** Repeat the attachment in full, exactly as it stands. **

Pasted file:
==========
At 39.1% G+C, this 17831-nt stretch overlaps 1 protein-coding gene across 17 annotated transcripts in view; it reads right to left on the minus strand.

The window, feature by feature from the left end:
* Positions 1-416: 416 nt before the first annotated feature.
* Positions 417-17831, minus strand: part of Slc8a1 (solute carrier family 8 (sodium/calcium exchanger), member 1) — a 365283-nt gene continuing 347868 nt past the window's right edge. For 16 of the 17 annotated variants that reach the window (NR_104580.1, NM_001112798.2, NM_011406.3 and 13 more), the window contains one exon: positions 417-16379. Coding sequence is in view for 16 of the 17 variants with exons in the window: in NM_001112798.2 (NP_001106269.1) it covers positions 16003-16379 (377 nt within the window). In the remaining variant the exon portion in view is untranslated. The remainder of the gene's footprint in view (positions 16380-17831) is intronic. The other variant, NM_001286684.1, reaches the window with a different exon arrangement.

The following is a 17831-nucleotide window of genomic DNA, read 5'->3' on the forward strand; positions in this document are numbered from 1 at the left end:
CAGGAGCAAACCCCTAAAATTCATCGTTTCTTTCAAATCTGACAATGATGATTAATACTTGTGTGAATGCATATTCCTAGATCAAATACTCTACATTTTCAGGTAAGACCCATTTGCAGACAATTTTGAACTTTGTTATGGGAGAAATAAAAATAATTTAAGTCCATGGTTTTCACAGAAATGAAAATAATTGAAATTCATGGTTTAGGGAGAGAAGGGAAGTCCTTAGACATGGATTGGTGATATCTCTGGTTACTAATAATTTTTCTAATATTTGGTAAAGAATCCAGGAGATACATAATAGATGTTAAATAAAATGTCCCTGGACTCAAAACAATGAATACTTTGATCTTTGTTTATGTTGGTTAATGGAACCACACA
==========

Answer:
At 39.1% G+C, this 17831-nt stretch overlaps 1 protein-coding gene across 17 annotated transcripts in view; it reads right to left on the minus strand.

The window, feature by feature from the left end:
* Positions 1-416: 416 nt before the first annotated feature.
* Positions 417-17831, minus strand: part of Slc8a1 (solute carrier family 8 (sodium/calcium exchanger), member 1) — a 365283-nt gene continuing 347868 nt past the window's right edge. For 16 of the 17 annotated variants that reach the window (NR_104580.1, NM_001112798.2, NM_011406.3 and 13 more), the window contains one exon: positions 417-16379. Coding sequence is in view for 16 of the 17 variants with exons in the window: in NM_001112798.2 (NP_001106269.1) it covers positions 16003-16379 (377 nt within the window). In the remaining variant the exon portion in view is untranslated. The remainder of the gene's footprint in view (positions 16380-17831) is intronic. The other variant, NM_001286684.1, reaches the window with a different exon arrangement.

The following is a 17831-nucleotide window of genomic DNA, read 5'->3' on the forward strand; positions in this document are numbered from 1 at the left end:
CAGGAGCAAACCCCTAAAATTCATCGTTTCTTTCAAATCTGACAATGATGATTAATACTTGTGTGAATGCATATTCCTAGATCAAATACTCTACATTTTCAGGTAAGACCCATTTGCAGACAATTTTGAACTTTGTTATGGGAGAAATAAAAATAATTTAAGTCCATGGTTTTCACAGAAATGAAAATAATTGAAATTCATGGTTTAGGGAGAGAAGGGAAGTCCTTAGACATGGATTGGTGATATCTCTGGTTACTAATAATTTTTCTAATATTTGGTAAAGAATCCAGGAGATACATAATAGATGTTAAATAAAATGTCCCTGGACTCAAAACAATGAATACTTTGATCTTTGTTTATGTTGGTTAATGGAACCACACA